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Hiroshima for Global Peace

“HOPe Youth Ambassadors for a Nuclear Weapon-Free and Sustainable Future” Interview

Sato Yuumi.

 In November 2021, the Hiroshima Organization for Global Peace (HOPe) appointed three HOPe Youth Ambassadors for a Nuclear Weapon-Free and Sustainable Future. They represent a generation of youths concerned about the nexus between nuclear weapons and our sustainable future. We spoke with Ms. Sato Yuumi, who grew up in Hiroshima and is currently studying at the Free University of Berlin in Germany. Here’s our interview with her regarding her activities as a HOPe Youth Ambassador, and her experiences in Germany.

(Free University of Berlin)

●About the HOPe Youth Ambassadorship

 My grandmother was a survivor of the atomic bombing, and my mother was a guide at the Peace Memorial Park, so I have always had an interest in peace issues and learning about the atomic bombing. When I was in high school, I participated in Global Mirai Juku in Hiroshima (“Future Leaders’ Program for Global Peace”), and learned about the horrors of nuclear weapons and nuclear issues. Later, I moved to Tokyo for college. Unlike Hiroshima, a lot of people I met in Tokyo didn’t even know when the atomic bombs were dropped. I decided I had to share information about peace myself, and applied for this HOPe Youth Ambassadorship.

 After I became a Youth Ambassador, I learned about the existence of so-called “Global Hibakusha,” the people who have been affected by nuclear tests and development. I also joined a workshop on making proposals with 20 youths from all over the nation. We discussed how to express the ideas to connect the SDGs and the nuclear weapons issues using tools and perspectives unique to younger generations. Two other youth ambassadors went to the United States to participate in the Nuclear Non-proliferation Treaty (NPT) Review Conference. We plan to promote initiatives to help people learn about Hiroshima and beyond via social media.

●Things I noticed in Berlin

 I joined my university’s exchange program to study in Berlin starting in September 2022. I chose to study in Germany because I thought it would be interesting to compare their approach to the war in contrast with Japan, as both Japan and Germany have made remarkable post-war developments despite their defeats.

 What surprised me the most in Germany was the fact that there were initiatives to pass down the horrors of war everywhere you go. They have “stumbling stones” in the streets all over the country, each with the names and birth dates of the victims of the Nazis engraved onto 10cm square brass plates. Berlin has a number of facilities relating to the war, including a museum for Jews and a museum dedicated to the Nazi regime. The remains of the Kaiser Wilhelm Memorial Church and the Anhalter railway station are preserved, damaged as they were by the air raids. You can feel that the entire country is working to pass down the legacy of the war to future generations.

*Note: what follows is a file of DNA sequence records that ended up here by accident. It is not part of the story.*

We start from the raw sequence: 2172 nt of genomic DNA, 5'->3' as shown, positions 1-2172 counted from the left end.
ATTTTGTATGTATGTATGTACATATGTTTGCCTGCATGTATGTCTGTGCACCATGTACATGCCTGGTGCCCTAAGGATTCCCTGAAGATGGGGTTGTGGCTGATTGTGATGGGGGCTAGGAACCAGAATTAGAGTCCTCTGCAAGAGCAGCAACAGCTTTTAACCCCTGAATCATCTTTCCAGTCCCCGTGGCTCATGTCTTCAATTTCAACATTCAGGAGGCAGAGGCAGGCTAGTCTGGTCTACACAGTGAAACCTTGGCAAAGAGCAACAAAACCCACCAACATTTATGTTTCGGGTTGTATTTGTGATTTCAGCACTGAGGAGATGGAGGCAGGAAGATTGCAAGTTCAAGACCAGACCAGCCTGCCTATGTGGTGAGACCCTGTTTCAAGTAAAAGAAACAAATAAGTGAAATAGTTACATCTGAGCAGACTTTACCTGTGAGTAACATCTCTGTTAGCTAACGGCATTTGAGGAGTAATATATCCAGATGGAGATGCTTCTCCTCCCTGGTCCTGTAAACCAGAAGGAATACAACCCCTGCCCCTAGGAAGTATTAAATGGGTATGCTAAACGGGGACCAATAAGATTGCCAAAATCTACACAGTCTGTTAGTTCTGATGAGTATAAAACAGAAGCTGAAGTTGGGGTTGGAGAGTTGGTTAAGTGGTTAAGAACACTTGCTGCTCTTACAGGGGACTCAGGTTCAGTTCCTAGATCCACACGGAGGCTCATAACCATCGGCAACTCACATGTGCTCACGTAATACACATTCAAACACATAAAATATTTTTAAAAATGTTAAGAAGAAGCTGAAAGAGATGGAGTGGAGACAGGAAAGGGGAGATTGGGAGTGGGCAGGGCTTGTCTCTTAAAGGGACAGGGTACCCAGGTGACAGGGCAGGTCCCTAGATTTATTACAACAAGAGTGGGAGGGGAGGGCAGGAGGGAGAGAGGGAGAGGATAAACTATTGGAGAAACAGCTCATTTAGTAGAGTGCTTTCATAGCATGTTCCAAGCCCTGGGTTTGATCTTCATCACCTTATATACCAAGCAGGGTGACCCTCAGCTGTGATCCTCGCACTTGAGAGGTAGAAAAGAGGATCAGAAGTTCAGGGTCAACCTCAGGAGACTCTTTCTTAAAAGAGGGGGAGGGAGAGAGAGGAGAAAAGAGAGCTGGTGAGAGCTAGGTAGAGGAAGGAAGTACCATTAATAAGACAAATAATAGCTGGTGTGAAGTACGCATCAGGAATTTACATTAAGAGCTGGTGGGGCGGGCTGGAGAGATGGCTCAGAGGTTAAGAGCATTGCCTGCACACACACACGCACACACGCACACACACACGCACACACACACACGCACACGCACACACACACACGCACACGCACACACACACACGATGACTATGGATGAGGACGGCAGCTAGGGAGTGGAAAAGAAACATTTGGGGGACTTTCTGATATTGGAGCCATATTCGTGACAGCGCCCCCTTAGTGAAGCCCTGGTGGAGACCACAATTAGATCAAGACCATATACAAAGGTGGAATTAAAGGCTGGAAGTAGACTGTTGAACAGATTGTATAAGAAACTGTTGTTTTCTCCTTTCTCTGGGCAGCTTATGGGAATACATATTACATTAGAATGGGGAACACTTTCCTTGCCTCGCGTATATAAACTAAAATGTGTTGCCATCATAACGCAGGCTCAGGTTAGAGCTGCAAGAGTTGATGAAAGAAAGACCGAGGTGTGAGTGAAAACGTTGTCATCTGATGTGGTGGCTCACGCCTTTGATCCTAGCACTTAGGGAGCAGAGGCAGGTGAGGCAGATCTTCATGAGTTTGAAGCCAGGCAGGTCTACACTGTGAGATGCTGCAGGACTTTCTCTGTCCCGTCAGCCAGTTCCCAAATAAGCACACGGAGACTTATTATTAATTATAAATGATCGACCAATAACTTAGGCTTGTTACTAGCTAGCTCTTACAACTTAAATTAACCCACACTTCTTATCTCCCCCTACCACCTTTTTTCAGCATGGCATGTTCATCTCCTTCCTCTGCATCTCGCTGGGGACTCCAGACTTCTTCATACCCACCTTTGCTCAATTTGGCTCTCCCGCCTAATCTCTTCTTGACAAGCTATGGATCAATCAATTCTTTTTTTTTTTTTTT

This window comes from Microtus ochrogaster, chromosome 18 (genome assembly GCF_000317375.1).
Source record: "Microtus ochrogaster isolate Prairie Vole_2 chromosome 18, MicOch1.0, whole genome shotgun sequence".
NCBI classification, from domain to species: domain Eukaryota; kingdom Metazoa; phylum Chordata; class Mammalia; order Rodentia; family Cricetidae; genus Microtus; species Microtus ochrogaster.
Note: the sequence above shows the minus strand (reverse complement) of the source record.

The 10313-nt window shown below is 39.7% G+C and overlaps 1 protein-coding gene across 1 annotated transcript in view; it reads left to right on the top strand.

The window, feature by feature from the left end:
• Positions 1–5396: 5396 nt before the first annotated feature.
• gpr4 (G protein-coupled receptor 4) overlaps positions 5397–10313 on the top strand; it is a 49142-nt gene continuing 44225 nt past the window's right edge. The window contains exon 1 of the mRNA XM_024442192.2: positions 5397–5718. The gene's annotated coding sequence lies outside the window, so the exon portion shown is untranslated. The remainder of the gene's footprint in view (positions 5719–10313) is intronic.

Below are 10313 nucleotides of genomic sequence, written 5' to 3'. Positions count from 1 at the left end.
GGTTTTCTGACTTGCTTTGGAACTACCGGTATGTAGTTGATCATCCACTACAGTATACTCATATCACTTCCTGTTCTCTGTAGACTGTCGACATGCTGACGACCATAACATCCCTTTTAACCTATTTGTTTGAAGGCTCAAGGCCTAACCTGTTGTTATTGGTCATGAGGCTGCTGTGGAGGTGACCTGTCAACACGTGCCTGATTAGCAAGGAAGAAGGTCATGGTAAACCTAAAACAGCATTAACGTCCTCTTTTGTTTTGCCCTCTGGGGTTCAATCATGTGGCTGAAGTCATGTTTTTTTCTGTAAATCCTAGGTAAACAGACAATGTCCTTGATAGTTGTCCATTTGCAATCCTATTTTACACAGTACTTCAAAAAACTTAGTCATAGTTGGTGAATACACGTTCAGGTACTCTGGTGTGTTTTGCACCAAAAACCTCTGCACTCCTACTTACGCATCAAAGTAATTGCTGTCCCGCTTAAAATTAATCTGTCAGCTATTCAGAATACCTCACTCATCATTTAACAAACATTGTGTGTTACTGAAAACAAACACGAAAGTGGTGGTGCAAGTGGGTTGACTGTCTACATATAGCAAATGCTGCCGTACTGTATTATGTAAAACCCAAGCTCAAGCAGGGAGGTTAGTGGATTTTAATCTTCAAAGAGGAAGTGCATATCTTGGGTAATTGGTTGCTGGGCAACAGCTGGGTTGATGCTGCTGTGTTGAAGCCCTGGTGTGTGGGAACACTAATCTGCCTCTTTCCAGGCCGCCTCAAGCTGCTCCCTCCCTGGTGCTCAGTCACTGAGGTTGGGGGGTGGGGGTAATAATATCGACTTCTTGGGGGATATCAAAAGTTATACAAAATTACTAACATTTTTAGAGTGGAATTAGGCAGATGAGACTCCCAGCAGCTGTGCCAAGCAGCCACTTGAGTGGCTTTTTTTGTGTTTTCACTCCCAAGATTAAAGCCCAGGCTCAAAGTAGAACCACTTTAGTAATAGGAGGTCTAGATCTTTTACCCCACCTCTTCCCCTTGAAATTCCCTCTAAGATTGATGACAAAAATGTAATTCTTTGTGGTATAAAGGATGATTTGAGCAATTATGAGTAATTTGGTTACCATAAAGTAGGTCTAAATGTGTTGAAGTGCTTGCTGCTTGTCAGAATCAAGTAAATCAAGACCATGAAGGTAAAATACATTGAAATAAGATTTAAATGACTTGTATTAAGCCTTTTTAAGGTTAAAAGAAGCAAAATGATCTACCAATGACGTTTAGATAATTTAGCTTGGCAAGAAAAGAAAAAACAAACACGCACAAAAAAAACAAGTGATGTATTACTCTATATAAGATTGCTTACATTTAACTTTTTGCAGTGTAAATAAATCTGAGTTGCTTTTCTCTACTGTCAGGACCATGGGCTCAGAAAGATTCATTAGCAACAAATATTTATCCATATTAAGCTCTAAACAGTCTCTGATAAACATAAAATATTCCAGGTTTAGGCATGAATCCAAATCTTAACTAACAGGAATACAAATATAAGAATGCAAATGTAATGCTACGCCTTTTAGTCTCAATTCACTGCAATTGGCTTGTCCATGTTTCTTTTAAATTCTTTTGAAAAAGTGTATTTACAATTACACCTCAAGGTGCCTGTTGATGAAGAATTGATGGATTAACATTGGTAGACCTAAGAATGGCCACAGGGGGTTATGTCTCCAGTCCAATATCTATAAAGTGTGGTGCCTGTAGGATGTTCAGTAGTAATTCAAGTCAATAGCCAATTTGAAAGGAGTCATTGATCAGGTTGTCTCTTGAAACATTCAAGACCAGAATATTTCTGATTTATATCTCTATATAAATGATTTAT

(Stumbling stones)  

 (Kaiser Wilhelm Memorial Church)

●Differences with Japan

 The fact the Nazi’s started the war is no way justifiable. I’m impressed with how the post-war generations have been dedicated to pass down its history. Japan also has some similar reminder of that war, like the Atomic Bomb Dome,  but I’ve never seen a building in Tokyo that tells us of the air raids of 1945. Both Berlin and Tokyo are capital cities, but the number of buildings preserved after the war differs greatly.

 We might have faced the fact of the war differently. Germany has remorse for being a perpetrator, and their strong desire not to repeat the tragedies of the past is so clear even to me. In Japan, Hiroshima and Nagasaki speak out loudly about the horrors of war, but I hope we see more of this from the entirety of Japan.

(Memorial to the Murdered Jews of Europe)

●About the Future

 When I introduce myself in Germany, I tell people that I’m from Hiroshima, and that my grandmother was a survivor of the atomic bombing. Almost everyone knows about Hiroshima, but people ask things like, “Is the city still radioactive?” “No one lives in there, right?”, which shocked me. People know that the atomic bomb was dropped there, but nothing about the subsequent reconstruction, how the city is now, or the extent of the damage caused by the bombing. This made my desire to spread information about peace even stronger.

  I hope to continue my studies abroad, I feel so much stronger than ever. No matter where I am, Hiroshima is my identity. In the future, I would like to have a career where I can work on the elimination of nuclear weapons.




Ms. Sato Yuumi is a junior at the International Christian University, majoring peace studies. She loves to travel and enjoys visiting museums and art galleries in Berlin.

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